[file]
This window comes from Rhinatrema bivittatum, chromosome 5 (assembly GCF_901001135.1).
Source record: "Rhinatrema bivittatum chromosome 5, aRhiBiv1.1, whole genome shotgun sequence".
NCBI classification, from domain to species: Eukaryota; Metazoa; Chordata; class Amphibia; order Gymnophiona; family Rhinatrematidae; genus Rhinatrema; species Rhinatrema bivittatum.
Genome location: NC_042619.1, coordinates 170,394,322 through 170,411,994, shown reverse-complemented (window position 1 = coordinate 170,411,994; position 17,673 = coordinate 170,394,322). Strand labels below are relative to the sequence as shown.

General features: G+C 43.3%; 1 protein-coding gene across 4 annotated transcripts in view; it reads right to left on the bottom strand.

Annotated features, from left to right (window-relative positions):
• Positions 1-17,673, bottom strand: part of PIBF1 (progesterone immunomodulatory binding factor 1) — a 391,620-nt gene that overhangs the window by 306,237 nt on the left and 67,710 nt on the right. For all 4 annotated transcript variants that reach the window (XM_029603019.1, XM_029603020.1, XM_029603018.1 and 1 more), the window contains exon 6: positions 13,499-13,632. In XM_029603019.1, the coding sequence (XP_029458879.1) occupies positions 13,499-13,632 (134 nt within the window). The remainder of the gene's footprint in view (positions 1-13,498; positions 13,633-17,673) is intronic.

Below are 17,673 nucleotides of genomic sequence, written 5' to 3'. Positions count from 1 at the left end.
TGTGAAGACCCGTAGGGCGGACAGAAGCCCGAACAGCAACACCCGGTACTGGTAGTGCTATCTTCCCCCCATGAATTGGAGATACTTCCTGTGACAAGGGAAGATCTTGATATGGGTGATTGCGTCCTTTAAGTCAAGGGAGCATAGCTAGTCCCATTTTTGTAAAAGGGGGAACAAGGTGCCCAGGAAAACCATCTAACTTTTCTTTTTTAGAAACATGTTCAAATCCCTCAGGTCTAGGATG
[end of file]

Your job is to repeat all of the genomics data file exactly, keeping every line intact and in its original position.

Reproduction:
This window comes from Rhinatrema bivittatum, chromosome 5 (assembly GCF_901001135.1).
Source record: "Rhinatrema bivittatum chromosome 5, aRhiBiv1.1, whole genome shotgun sequence".
NCBI classification, from domain to species: Eukaryota; Metazoa; Chordata; class Amphibia; order Gymnophiona; family Rhinatrematidae; genus Rhinatrema; species Rhinatrema bivittatum.
Genome location: NC_042619.1, coordinates 170,394,322 through 170,411,994, shown reverse-complemented (window position 1 = coordinate 170,411,994; position 17,673 = coordinate 170,394,322). Strand labels below are relative to the sequence as shown.

General features: G+C 43.3%; 1 protein-coding gene across 4 annotated transcripts in view; it reads right to left on the bottom strand.

Annotated features, from left to right (window-relative positions):
• Positions 1-17,673, bottom strand: part of PIBF1 (progesterone immunomodulatory binding factor 1) — a 391,620-nt gene that overhangs the window by 306,237 nt on the left and 67,710 nt on the right. For all 4 annotated transcript variants that reach the window (XM_029603019.1, XM_029603020.1, XM_029603018.1 and 1 more), the window contains exon 6: positions 13,499-13,632. In XM_029603019.1, the coding sequence (XP_029458879.1) occupies positions 13,499-13,632 (134 nt within the window). The remainder of the gene's footprint in view (positions 1-13,498; positions 13,633-17,673) is intronic.

Below are 17,673 nucleotides of genomic sequence, written 5' to 3'. Positions count from 1 at the left end.
TGTGAAGACCCGTAGGGCGGACAGAAGCCCGAACAGCAACACCCGGTACTGGTAGTGCTATCTTCCCCCCATGAATTGGAGATACTTCCTGTGACAAGGGAAGATCTTGATATGGGTGATTGCGTCCTTTAAGTCAAGGGAGCATAGCTAGTCCCATTTTTGTAAAAGGGGGAACAAGGTGCCCAGGAAAACCATCTAACTTTTCTTTTTTAGAAACATGTTCAAATCCCTCAGGTCTAGGATG